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  1. #1
    saddlemeat
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    Sensor pixel density question

    Does lowering the resolution of my digital camera from say 10 mp to 6 mp result in wider sensor pixel spacing or does it just crop the sensor size? Figure someone here might know that...
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  2. #2
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    Quote Originally Posted by bsieb View Post
    Does lowering the resolution of my digital camera from say 10 mp to 6 mp result in wider sensor pixel spacing or does it just crop the sensor size? Figure someone here might know that...
    Sensor size varies with design. Much more important is the lens. Most of the light hitting a sensor is broken/lost to weak optics. All of which is smoothed over by software.

  3. #3
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    What camera? Different cameras do it different ways.
    Quote Originally Posted by Psycle151 View Post
    Friggin' coward. Give me a red chiclet instead of debating like a man. You don't deserve your green blocks.

  4. #4
    saddlemeat
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    Quote Originally Posted by Nubster View Post
    What camera? Different cameras do it different ways.
    Nikon D5000
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  5. #5
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    Lowering the resolution usually means the camera will just deinterpolate all the pixels from the sensor into a reduced number of pixels for the processed image. You'll still get the same angle of view.

    I think the important thing here is that the sensor's pixels stay the same. You won't get better noise performance by shooting at a lower resolution. If you're having trouble with available light shots, either get a faster lens (wider max aperture / lower f/number), or get a new camera body with a better sensor and use higher ISOs.

    Advantages of better sensors compared to faster lenses is that raising the ISO doesn't reduce the depth of field like using a larger aperture does. Getting another body also means you can use all of the lenses you already have with better low light performance.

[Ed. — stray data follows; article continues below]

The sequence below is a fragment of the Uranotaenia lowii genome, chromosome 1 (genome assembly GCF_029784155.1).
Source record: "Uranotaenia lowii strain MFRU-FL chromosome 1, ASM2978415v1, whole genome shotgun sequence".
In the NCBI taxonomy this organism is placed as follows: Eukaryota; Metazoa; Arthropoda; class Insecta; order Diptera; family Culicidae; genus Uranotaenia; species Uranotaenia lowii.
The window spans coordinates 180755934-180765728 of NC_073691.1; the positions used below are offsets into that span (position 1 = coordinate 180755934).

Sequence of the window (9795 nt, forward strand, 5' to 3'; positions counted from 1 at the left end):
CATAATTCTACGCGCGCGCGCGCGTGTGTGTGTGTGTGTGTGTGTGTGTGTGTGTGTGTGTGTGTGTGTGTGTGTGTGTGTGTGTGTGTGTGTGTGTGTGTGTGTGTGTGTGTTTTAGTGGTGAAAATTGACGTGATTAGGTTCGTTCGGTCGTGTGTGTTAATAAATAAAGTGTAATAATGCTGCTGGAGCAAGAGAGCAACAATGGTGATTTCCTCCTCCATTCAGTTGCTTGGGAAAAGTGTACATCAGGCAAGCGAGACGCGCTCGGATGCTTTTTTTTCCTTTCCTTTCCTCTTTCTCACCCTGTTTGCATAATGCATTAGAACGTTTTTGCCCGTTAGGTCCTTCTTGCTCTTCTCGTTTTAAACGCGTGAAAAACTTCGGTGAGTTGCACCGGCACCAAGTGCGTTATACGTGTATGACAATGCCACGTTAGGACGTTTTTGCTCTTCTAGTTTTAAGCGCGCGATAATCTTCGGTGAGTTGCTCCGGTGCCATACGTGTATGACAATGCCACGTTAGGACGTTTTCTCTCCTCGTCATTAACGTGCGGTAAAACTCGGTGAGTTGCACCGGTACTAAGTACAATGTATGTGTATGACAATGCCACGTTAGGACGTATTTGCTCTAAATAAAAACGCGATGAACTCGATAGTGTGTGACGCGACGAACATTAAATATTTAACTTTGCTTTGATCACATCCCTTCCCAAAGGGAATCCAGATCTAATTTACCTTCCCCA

Also, skipping a generation of sensors or two can get you 2 or 3 stops better noise performance, but it's quite hard to get that performance gain by switching lenses. You'd have to go from an f/4 lens to a f/1.4, for example. Since you can get a newer body for the price of a lot of f/1.4 lenses (or f/2.8 zooms), it's the better choice.

    On another note, some of the Nikon FX cameras can automatically go into a crop mode when you attach a DX lens, in which case the camera only uses the pixels from the center of the sensor that correspond to a DX sensor size. On the D800, this is can actually be pretty useful since you still get 15MP images.
    Last edited by Kanik; 06-13-2012 at 01:00 PM.

  6. #6
    saddlemeat
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    Quote Originally Posted by Kanik View Post
    You won't get better noise performance by shooting at a lower resolution.
    This is why I asked, it came up in a discussion and I was curious. I don't have any particular low light problems with the D5000. When I look at my digital images from 15 years ago there is a certain punch present in those old 2.3mp CoolPix 950 images from the pre-dslr age.
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  7. #7
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    Oeps, wrong thread.

  8. #8
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    All it will do is provide you with smaller-sized files. That's it.

    This is both good and bad...good because it'll take less space on a hard drive, but bad because you won't be able to print as big.

    Quite frankly, hard drive space is cheap, so I always shoot everything on the highest possible resolution.

    Also, it won't do anything to pixel density or pixel pitch (related measurement) on your sensor.

  9. #9
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    Always better to have more resolving power in your sensor but it will also expose any optical flaws of your lenses...it's almost always better to have fine optics than it is to have better sensor.

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